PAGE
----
By Alan Yuen
June 11, 2018
WHEN Mr Ouyang Cunping clocked out of work, he boarded the train and joined a carriage of weary office workers.
But unlike others, he was not headed home for a well-deserved rest after a long day.
Instead, his 90-minute train ride would take him to the Singapore Institute of Management Global Education (SIM GE) on another mission — to the classroom to earn a degree.
Despite having a full-time career as an accounts executive in a Swiss MNC then, Mr Ouyang wanted to have more than a diploma.
Says the 32-year-old: “I wanted to challenge myself and stimulate my personal development. But I didn’t want to stop working and lose my income. My family is not well-off.”
After applying to the University of London in SIM, he started pursuing a Bachelor of Science (Honours) Accounting and Finance in 2014.
The three-year degree was well known for its gruelling curriculum — but would equip him with knowledge of financial budgeting and loan calculations.
Mr Ouyang’s schedule proved to be equally punishing. He started work at 8.30am, knocking off at 5.30pm — after which he would rush down to SIM.
If he was late, he would have his dinner in the classroom. On most days, he would reach home close to midnight.
Eventually, this hectic schedule took a toll on him.
Says Mr Ouyang: “You can’t do it half-hearted. But the constant grind of staying alert throughout a three-hour lesson after working nine hours got progressively tougher over the years.”
But his biggest hurdle surfaced during his second year, when he got retrenched. In 2005, almost all the staff in the accounting department of the Swiss company that he was working in were laid off when the company decided to outsource its operations overseas.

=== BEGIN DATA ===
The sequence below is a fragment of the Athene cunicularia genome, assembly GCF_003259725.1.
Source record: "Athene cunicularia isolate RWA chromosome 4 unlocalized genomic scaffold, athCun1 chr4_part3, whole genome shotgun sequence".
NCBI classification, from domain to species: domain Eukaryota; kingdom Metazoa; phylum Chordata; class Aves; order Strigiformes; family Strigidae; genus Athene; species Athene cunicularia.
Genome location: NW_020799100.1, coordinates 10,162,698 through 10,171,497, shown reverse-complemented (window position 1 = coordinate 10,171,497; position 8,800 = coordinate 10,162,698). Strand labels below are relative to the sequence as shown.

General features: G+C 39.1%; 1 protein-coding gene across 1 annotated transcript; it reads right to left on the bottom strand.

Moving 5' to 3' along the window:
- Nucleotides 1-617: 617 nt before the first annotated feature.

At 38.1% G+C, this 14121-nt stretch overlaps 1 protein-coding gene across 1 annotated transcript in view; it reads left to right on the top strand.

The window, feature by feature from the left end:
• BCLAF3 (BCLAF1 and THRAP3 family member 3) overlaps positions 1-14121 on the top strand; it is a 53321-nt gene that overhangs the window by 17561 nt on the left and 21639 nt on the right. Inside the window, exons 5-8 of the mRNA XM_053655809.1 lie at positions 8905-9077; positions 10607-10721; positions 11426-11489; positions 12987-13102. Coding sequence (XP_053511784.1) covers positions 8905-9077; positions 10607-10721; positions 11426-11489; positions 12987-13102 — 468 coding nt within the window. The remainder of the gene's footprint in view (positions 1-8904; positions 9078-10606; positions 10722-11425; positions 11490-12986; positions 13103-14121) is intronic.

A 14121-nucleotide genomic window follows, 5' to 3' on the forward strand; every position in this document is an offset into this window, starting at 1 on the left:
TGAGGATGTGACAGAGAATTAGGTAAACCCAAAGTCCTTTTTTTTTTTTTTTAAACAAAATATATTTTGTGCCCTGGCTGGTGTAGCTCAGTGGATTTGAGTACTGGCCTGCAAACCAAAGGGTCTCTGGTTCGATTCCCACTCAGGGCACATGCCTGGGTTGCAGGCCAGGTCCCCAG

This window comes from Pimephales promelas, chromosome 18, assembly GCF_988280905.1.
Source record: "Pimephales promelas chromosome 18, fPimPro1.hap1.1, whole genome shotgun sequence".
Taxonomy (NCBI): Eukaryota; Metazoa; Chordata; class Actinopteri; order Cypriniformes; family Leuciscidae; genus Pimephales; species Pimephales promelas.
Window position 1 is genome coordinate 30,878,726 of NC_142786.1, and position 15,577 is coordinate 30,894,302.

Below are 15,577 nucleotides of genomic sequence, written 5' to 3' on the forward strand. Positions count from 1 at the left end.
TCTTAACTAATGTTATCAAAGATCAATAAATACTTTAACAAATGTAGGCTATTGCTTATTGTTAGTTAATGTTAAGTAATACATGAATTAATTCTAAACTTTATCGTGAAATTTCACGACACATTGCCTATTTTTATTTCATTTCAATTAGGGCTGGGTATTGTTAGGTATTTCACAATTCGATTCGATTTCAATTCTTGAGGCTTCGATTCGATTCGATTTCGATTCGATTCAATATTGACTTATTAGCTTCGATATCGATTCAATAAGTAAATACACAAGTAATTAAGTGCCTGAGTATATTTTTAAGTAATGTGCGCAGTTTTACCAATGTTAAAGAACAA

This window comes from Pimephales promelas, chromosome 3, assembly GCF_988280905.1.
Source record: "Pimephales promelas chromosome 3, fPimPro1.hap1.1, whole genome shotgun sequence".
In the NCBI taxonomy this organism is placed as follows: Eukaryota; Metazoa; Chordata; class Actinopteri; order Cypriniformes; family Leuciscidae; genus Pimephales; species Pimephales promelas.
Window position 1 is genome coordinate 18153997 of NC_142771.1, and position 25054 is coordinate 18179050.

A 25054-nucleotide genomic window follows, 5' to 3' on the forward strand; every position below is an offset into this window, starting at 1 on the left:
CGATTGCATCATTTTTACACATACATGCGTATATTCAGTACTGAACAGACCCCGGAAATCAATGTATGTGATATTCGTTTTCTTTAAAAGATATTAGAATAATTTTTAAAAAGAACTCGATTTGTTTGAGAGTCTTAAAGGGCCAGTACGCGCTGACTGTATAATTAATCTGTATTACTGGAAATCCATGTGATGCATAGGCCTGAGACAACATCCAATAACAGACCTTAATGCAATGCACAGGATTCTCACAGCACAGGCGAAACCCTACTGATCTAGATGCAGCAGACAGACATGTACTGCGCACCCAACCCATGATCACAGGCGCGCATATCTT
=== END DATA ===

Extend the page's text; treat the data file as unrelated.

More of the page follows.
“I thought of quitting my studies a few times during this period,” he recalls.
With the help of his study mates, and a new motorcycle to reduce time spent commuting, he ploughed on.
Reaping the rewards
His efforts finally paid off — Mr Ouyang graduated with first-class honours last year. Soon after, he landed a job with Maybank as a finance executive.
The course gave Mr Ouyang a sharper eye and deeper understanding of accounting concepts. This has helped him in his current role, in which he scrutinises financial reports and eliminates discrepancies.
He also found it easy to apply theoretical concepts he learned in school to his job. Performing seemingly abstract tasks such as loan calculations or using arcane accounting systems suddenly seemed easier, he added.
Although his journey to higher education was an exhausting one, he looks back on the time as a crucial growth period.
“I believe that anything that is difficult to achieve has value. Conversely, anything that can be attained easily will not be highly valued,” says Mr Ouyang.
This article was first published in The Straits Times on June 11, 2018.